The Museum of Islamic Art (MIA) is a pioneering project spotlighting the cultural vision of the State of Qatar, both in the region and across the world. Under the guiding vision of His Excellency, Sheikh Hamad bin Khalifa Al Thani, the project is the cornerstone for the State of Qatar in its establishment as a global capital of culture.
The 35,500 sq. m museum was designed by I.M. Pei, taking inspiration from the 13th-century sabil (ablutions fountain) of the 9th-century Mosque of Ahmad ibn Tulun in Cairo. The museum comprises a five-level main building and a two-storey Education Wing, connected across a fountain courtyard. The main building’s angular planes form ascending pinnacles, rising around an atrium. Inside, a dome is revealed, concealed from outside view by the walls of a central tower. A window on the building’s north side rises to a height of 54 m., providing dramatic views from all five floors. The ground floor is home to a temporary gallery space for touring international exhibitions and the café, giftshop and Information Services. The museum’s permanent exhibition is installed on two floors of galleries designed by the French firm Jean-Michel Wilmotte & Associés. The fourth floor contains temporary galleries showcasing the research topics of museum staff, using items either not seen in the permanent galleries or with new information to see them in a new way.
Overview of the collections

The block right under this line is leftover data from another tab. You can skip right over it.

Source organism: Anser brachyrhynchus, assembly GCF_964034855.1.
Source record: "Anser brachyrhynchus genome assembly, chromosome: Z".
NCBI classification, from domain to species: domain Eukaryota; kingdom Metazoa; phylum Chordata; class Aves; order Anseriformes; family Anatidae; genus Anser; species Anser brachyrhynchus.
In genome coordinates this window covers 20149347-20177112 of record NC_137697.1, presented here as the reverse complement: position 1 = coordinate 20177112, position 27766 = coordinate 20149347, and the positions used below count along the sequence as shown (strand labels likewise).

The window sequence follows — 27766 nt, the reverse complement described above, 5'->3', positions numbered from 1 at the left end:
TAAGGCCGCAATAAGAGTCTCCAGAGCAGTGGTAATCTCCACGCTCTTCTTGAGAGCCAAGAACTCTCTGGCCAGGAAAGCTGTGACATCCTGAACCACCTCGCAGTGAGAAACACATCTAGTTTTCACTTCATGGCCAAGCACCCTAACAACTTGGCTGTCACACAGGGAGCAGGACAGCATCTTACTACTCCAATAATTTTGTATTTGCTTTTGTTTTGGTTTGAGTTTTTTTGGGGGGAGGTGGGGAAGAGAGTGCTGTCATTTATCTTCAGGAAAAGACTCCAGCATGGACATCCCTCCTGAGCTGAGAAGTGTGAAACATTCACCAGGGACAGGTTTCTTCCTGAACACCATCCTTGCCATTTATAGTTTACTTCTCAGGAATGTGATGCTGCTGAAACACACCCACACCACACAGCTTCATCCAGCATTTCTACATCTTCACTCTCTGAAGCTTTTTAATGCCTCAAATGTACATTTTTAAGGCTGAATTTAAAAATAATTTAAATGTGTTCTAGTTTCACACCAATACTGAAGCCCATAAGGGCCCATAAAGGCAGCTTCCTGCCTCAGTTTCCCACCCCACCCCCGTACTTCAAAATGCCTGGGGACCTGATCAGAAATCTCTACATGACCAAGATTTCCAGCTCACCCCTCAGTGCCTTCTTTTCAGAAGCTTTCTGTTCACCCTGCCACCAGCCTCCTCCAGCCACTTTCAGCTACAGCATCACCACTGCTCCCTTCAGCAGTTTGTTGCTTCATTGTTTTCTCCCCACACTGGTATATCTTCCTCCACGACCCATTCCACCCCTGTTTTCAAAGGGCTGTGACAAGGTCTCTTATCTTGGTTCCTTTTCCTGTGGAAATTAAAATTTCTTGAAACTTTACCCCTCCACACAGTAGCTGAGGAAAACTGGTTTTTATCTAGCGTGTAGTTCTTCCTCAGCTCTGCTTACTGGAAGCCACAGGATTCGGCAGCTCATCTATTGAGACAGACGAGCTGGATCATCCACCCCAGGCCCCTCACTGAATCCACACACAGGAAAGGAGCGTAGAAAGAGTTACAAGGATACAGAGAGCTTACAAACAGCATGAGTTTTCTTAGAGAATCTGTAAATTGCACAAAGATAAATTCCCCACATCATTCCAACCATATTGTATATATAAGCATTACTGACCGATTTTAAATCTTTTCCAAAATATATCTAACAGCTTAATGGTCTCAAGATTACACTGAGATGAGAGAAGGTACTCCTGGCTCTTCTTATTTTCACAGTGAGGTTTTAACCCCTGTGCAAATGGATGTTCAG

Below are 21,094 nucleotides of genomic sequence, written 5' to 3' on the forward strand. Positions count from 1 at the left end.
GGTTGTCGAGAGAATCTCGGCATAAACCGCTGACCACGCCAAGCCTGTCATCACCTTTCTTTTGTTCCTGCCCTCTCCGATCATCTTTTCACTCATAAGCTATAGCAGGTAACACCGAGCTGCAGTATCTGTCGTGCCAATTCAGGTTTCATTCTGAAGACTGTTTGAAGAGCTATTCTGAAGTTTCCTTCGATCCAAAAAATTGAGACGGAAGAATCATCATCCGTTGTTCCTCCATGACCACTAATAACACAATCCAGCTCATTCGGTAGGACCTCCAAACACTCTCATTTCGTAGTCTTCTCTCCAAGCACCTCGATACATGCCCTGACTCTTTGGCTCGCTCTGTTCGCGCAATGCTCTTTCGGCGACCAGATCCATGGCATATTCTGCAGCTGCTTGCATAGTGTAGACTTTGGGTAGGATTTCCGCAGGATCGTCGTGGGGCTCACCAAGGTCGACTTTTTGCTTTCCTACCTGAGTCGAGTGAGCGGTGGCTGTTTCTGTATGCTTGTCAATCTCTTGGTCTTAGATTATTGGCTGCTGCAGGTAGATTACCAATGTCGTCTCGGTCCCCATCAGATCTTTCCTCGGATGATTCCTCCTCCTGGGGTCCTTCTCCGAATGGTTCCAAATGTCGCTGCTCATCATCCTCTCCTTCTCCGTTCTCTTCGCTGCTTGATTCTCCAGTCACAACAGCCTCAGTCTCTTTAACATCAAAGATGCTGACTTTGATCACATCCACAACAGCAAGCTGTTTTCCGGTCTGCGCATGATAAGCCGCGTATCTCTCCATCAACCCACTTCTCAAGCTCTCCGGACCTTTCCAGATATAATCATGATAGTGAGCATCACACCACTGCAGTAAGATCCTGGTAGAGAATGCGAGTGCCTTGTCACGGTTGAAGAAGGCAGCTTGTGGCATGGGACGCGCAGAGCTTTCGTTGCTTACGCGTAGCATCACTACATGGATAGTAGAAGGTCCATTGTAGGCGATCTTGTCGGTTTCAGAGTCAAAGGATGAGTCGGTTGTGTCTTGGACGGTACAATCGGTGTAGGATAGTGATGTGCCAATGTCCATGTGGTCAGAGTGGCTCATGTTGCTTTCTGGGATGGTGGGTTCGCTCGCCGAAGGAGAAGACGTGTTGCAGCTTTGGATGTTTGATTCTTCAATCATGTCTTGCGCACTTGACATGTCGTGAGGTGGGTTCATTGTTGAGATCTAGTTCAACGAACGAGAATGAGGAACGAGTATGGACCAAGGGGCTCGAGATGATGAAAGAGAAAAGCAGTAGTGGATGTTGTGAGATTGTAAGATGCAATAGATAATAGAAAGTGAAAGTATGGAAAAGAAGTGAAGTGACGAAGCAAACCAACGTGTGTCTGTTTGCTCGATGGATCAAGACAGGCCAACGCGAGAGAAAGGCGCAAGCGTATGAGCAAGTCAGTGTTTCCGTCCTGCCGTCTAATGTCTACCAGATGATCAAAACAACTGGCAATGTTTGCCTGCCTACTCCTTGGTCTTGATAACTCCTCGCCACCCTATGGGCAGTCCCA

The MIA houses artefacts highlighting the creative achievements of the Islamic world's richest cultures and spanning nearly a thousand years. The collection represents the full scope of Islamic art in all media, from manuscripts to ceramics, metalwork, glass, stone, ivory, textiles, wood, precious stones and jewellery.
The permanent exhibition of c. 850 artefacts offers an insight into the diverse art of the Islamic world. Two floors are dedicated to the exploration of historical eras and interpretation of the themes of Islamic art and material culture, from the 8th century to the cusp of the 19th century.
The MIA also holds thousands more objects, some destined to be seen in future displays and others providing a resource for education and research.
Highlights of the collection include: a distinguished group of carpets and textiles, a range of Ayyubid and Mamluk metalwork and enamelled glass, an outstanding strength in early ceramics, a comprehensive collection of astrolabes and scientific instruments, masterpieces of Mughal jewellery and rare manuscripts and miniatures.
The Department of Education and Information
The department’s main goal is to create materials, programmes and workshops that will engage the public, allowing them to explore the world through Islamic art, promoting a culture of learning within an atmosphere of knowledge and entertainment.
The Curatorial Department
The department of internationally trained curators is committed to studying, documenting and publicising the MIA’s collection and establishing the MIA as a world-class centre of scholarly research.
The Conservation Department
Set to become a leading regional service centre for museums, the department is committed to restoring, preserving and caring for the collection through the application of innovative scientific methods.
The MIA is committed to building a network of partnerships around the world and offering institutes and museums collective access to information, research and images. It has strong ties with many world-class museums and collections, including the Louvre, France, the British Museum, UK, the Victoria & Albert Museum, UK, the Metropolitan Museum of Art, USA, the Museum für Islamische Kunst, Germany, the Al-Sabah Collection, Kuwait, the Gulbenkian, Portugal, and the National Museum of Antiquities and Islamic Art, Algeria.
Postal Address: P.O. Box 2777
T +974 4422 4444
F +974 4422 4447
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